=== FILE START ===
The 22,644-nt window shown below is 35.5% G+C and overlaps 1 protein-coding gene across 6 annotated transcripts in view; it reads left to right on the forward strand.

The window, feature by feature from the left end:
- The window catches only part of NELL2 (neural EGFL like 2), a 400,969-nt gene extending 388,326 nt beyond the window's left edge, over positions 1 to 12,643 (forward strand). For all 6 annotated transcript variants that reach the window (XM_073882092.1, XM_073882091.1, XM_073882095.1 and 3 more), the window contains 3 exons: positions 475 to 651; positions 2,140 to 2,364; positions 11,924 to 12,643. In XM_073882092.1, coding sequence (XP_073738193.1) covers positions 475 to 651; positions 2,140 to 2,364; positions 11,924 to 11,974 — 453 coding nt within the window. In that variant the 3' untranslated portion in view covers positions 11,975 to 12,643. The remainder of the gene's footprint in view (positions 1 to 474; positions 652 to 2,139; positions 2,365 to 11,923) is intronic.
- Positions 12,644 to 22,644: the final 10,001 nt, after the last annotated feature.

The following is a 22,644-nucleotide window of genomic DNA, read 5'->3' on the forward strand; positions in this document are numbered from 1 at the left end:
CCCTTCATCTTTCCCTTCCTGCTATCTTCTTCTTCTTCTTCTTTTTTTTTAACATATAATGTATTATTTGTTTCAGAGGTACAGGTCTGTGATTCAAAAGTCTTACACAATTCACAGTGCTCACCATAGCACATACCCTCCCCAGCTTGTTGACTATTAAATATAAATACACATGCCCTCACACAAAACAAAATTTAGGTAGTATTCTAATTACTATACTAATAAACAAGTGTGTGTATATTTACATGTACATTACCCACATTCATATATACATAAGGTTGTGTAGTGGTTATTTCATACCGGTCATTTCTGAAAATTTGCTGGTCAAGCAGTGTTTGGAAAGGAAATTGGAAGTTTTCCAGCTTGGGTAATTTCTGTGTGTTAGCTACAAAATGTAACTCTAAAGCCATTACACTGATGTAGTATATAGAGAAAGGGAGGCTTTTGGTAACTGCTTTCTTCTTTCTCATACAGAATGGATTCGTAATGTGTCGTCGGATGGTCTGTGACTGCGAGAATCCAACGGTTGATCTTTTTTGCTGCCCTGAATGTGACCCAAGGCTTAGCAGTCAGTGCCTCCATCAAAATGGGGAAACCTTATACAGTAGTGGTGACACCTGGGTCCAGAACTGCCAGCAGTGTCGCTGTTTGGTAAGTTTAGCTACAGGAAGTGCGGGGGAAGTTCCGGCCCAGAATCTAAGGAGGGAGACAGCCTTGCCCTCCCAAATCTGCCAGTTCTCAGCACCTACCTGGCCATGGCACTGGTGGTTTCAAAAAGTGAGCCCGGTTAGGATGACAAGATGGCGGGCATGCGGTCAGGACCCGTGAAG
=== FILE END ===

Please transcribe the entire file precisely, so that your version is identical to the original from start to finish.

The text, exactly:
The 22,644-nt window shown below is 35.5% G+C and overlaps 1 protein-coding gene across 6 annotated transcripts in view; it reads left to right on the forward strand.

The window, feature by feature from the left end:
- The window catches only part of NELL2 (neural EGFL like 2), a 400,969-nt gene extending 388,326 nt beyond the window's left edge, over positions 1 to 12,643 (forward strand). For all 6 annotated transcript variants that reach the window (XM_073882092.1, XM_073882091.1, XM_073882095.1 and 3 more), the window contains 3 exons: positions 475 to 651; positions 2,140 to 2,364; positions 11,924 to 12,643. In XM_073882092.1, coding sequence (XP_073738193.1) covers positions 475 to 651; positions 2,140 to 2,364; positions 11,924 to 11,974 — 453 coding nt within the window. In that variant the 3' untranslated portion in view covers positions 11,975 to 12,643. The remainder of the gene's footprint in view (positions 1 to 474; positions 652 to 2,139; positions 2,365 to 11,923) is intronic.
- Positions 12,644 to 22,644: the final 10,001 nt, after the last annotated feature.

The following is a 22,644-nucleotide window of genomic DNA, read 5'->3' on the forward strand; positions in this document are numbered from 1 at the left end:
CCCTTCATCTTTCCCTTCCTGCTATCTTCTTCTTCTTCTTCTTTTTTTTTAACATATAATGTATTATTTGTTTCAGAGGTACAGGTCTGTGATTCAAAAGTCTTACACAATTCACAGTGCTCACCATAGCACATACCCTCCCCAGCTTGTTGACTATTAAATATAAATACACATGCCCTCACACAAAACAAAATTTAGGTAGTATTCTAATTACTATACTAATAAACAAGTGTGTGTATATTTACATGTACATTACCCACATTCATATATACATAAGGTTGTGTAGTGGTTATTTCATACCGGTCATTTCTGAAAATTTGCTGGTCAAGCAGTGTTTGGAAAGGAAATTGGAAGTTTTCCAGCTTGGGTAATTTCTGTGTGTTAGCTACAAAATGTAACTCTAAAGCCATTACACTGATGTAGTATATAGAGAAAGGGAGGCTTTTGGTAACTGCTTTCTTCTTTCTCATACAGAATGGATTCGTAATGTGTCGTCGGATGGTCTGTGACTGCGAGAATCCAACGGTTGATCTTTTTTGCTGCCCTGAATGTGACCCAAGGCTTAGCAGTCAGTGCCTCCATCAAAATGGGGAAACCTTATACAGTAGTGGTGACACCTGGGTCCAGAACTGCCAGCAGTGTCGCTGTTTGGTAAGTTTAGCTACAGGAAGTGCGGGGGAAGTTCCGGCCCAGAATCTAAGGAGGGAGACAGCCTTGCCCTCCCAAATCTGCCAGTTCTCAGCACCTACCTGGCCATGGCACTGGTGGTTTCAAAAAGTGAGCCCGGTTAGGATGACAAGATGGCGGGCATGCGGTCAGGACCCGTGAAG